A Tale of Two Kings

Stick Child bedtime storyAt bedtime, Stick Child’s Daddy often reads his son a story from his favourite story book, “Medieval Stories from Stick Kingdom with an Inevitable Systems Thinking Moral”. One recent story they particularly enjoyed was called “A Tale of Two Kings”, which went a bit like this…

Once upon a time, many years ago, the King of Stick Kingdom decided to commission artwork to decorate his palace, so he secured the services of the greatest artist in the land – Stick Artist. He asked Stick Artist to paint him the most wonderful painting she could imagine. Stick Artist was up for the challenge and immediately fetched out her canvas, easel, brushes and paints.

Stick Artist 1

But then…just as Stick Artist was about to begin her masterpiece, Stick King said, “Oh, can you make sure you put some rhinos in the picture? I like rhinos”. Stick Artist said, “No problem, Stick King”, and began to paint.

Then Stick King stopped her again and said, “Oh, by the way, I really like the colour purple, so would you make sure there’s lots of purple in the picture?” “Okay, Stick King”, said Stick Artist.

After a few minutes, Stick King announced, “Oh, and I’d like the picture to be circular”. Stick Artist sighed quietly, doffed her beret, then began to cut her canvass into a circle.

This went on – spaceships, explosions, dinosaurs, zig-zags, mountains, more purple, hold the brush with your left hand, a little pink, some clouds, every third brush stroke to be 93.7 degrees adjacent to the previous one, and bananas. Stick Artist did as she was told, despite her mounting frustration (as she was the greatest artist in the land), until finally the picture was ready.

“Aggghhh – it’s an abomination!!” yelled the Stick King as the incoherent travesty of a painting was unveiled. “It’s a crime against art!” he raged.

Stick Artist 2

Stick Artist took the hint and ran away very quickly before she could be imprisoned. She thought it was a bit rich that the Stick King had blamed her for the mess that ensued after being so prescriptive with his daft ideas, especially as he wasn’t an artist himself.

Anyway, Stick Artist escaped to a neighbouring land, where the Stick Emperor soon heard of her reputation and commissioned her to paint him a painting for his palace. Stick Artist accepted the task, listened to Stick Emperor’s general ideas about what he wanted, then produced the greatest piece of art ever known in Stick Land.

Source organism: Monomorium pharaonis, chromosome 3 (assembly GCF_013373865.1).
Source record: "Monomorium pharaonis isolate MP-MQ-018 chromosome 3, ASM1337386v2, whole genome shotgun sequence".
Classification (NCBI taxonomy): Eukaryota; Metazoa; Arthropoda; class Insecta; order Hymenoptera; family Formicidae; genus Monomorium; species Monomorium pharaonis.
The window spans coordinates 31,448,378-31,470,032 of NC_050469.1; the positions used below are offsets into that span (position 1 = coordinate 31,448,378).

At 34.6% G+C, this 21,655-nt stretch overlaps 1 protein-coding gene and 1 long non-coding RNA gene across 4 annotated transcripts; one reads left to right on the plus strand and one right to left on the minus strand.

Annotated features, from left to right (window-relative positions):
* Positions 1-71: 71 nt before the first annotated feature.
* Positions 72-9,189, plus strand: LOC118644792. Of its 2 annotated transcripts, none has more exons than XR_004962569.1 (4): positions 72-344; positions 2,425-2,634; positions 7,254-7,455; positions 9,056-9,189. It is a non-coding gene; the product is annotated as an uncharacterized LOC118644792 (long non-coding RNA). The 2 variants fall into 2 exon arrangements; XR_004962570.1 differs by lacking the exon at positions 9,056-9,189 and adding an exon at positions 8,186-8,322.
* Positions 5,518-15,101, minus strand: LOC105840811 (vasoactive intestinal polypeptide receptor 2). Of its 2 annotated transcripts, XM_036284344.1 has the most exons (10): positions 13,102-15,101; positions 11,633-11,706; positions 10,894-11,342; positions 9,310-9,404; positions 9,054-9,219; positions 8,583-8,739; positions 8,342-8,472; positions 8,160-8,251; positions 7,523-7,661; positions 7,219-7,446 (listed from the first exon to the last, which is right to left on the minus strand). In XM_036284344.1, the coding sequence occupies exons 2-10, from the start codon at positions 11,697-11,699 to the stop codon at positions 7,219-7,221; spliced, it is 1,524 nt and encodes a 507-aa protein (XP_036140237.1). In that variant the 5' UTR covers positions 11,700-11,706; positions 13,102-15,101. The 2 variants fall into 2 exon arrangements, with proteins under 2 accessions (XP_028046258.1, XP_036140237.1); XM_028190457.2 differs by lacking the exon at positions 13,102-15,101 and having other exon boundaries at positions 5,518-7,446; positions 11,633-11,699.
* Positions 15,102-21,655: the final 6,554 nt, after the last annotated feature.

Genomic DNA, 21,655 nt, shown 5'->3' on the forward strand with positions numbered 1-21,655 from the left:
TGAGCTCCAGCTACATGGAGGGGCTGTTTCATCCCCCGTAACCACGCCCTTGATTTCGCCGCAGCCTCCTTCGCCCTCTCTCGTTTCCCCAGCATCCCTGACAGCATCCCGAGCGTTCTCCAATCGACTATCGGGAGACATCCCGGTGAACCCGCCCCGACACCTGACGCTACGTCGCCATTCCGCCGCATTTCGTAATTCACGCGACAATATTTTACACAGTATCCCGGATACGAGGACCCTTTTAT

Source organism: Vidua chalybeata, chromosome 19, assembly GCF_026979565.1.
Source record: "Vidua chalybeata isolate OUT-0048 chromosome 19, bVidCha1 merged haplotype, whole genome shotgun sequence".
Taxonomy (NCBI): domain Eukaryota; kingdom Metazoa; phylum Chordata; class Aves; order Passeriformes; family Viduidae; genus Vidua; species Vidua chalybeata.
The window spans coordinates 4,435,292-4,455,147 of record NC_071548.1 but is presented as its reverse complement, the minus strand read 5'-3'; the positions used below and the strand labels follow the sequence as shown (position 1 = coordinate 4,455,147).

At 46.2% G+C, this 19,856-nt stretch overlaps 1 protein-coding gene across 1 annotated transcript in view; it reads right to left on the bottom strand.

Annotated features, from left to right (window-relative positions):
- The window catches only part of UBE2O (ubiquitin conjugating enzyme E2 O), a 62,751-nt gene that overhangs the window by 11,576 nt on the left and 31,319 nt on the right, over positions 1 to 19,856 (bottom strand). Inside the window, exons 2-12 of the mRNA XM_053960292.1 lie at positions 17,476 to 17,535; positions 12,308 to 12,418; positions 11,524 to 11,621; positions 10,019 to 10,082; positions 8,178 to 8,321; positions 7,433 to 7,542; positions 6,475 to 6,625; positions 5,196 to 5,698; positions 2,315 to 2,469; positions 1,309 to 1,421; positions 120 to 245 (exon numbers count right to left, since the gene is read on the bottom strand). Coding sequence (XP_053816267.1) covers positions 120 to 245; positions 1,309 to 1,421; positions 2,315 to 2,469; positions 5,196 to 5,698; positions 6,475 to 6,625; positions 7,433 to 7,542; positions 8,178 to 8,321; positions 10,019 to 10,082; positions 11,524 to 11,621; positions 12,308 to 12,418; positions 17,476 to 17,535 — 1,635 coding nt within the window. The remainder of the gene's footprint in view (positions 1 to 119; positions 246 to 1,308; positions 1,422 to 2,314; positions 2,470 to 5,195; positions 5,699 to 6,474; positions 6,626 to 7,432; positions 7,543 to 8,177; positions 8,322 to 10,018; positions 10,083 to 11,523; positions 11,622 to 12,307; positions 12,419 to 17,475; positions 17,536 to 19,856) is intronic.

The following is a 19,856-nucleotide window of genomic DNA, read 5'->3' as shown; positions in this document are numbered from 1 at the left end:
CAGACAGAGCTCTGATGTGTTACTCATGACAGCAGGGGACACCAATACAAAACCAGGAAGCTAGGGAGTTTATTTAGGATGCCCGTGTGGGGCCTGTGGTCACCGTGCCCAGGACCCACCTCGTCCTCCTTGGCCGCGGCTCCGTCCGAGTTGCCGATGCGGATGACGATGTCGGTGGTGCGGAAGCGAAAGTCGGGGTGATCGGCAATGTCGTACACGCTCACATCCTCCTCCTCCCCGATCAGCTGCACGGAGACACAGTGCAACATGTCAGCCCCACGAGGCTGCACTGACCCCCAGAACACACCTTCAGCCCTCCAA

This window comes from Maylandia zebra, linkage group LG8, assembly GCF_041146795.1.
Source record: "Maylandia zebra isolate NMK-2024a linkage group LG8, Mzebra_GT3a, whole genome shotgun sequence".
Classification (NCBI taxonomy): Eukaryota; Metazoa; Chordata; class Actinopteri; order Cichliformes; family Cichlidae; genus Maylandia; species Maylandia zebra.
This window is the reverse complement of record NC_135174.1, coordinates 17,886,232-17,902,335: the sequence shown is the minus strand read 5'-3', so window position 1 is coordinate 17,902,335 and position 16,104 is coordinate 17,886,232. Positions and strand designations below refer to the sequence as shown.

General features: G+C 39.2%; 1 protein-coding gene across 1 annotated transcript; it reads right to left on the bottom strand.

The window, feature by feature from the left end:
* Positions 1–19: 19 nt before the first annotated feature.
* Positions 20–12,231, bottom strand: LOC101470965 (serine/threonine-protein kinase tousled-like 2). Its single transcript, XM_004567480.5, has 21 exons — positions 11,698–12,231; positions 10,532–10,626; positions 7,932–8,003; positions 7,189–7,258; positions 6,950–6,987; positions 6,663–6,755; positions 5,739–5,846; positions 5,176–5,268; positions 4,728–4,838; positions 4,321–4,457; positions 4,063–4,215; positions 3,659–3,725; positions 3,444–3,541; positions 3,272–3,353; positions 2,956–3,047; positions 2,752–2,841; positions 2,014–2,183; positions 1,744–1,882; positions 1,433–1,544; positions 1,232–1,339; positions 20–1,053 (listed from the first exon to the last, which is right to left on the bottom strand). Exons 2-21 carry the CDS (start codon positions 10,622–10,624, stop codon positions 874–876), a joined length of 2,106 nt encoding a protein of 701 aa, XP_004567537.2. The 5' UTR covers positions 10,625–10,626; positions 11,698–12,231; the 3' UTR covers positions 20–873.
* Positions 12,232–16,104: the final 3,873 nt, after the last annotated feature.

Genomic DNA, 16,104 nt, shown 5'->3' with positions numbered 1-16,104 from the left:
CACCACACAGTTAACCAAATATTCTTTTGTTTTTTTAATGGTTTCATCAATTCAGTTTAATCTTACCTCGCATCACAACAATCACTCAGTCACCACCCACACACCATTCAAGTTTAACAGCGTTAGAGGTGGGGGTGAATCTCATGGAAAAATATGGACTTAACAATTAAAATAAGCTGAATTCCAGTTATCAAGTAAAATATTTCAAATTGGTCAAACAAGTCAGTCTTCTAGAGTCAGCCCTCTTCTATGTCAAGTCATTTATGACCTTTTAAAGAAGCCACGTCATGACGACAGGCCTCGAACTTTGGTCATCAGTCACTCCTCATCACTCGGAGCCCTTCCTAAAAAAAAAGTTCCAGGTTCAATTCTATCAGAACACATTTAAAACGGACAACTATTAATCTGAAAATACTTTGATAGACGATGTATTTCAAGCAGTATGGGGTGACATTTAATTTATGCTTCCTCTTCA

Stick Artist 3

This merrie tayle goes to show that you get better results out of people who know their craft if you give them broad direction, rather than interfere and micromanage what they do. If only Stick King had been able to visit the future when this was more widely known.

Concepts like ‘Commander’s Intent’ (where a clear aim is communicated by a military leader, whilst affording flexibility and autonomy to subordinates to develop their own tactics) were unknown in medieval Stick Kingdoms. Notions such as workers being intrinsically motivated by a sense of autonomy, mastery and purpose were also unheard of by Stick Kings hundreds of years ago.

The good news for us today is that this stuff is known.

 

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About InspGuilfoyle

I am a serving Police Inspector and systems thinker. I am passionate about doing the right thing in policing. I dislike numerical targets and unnecessary bureaucracy.
This entry was posted in Systems thinking and tagged , , , , . Bookmark the permalink.

2 Responses to A Tale of Two Kings

  1. Dave Hasney says:

    Reblogged this on Dave's Bankside Babble and commented:
    Don’t forge – as a manager – it’s often better to communicate to your subordinates… what you want doing and not necessarily always how you want it doing!

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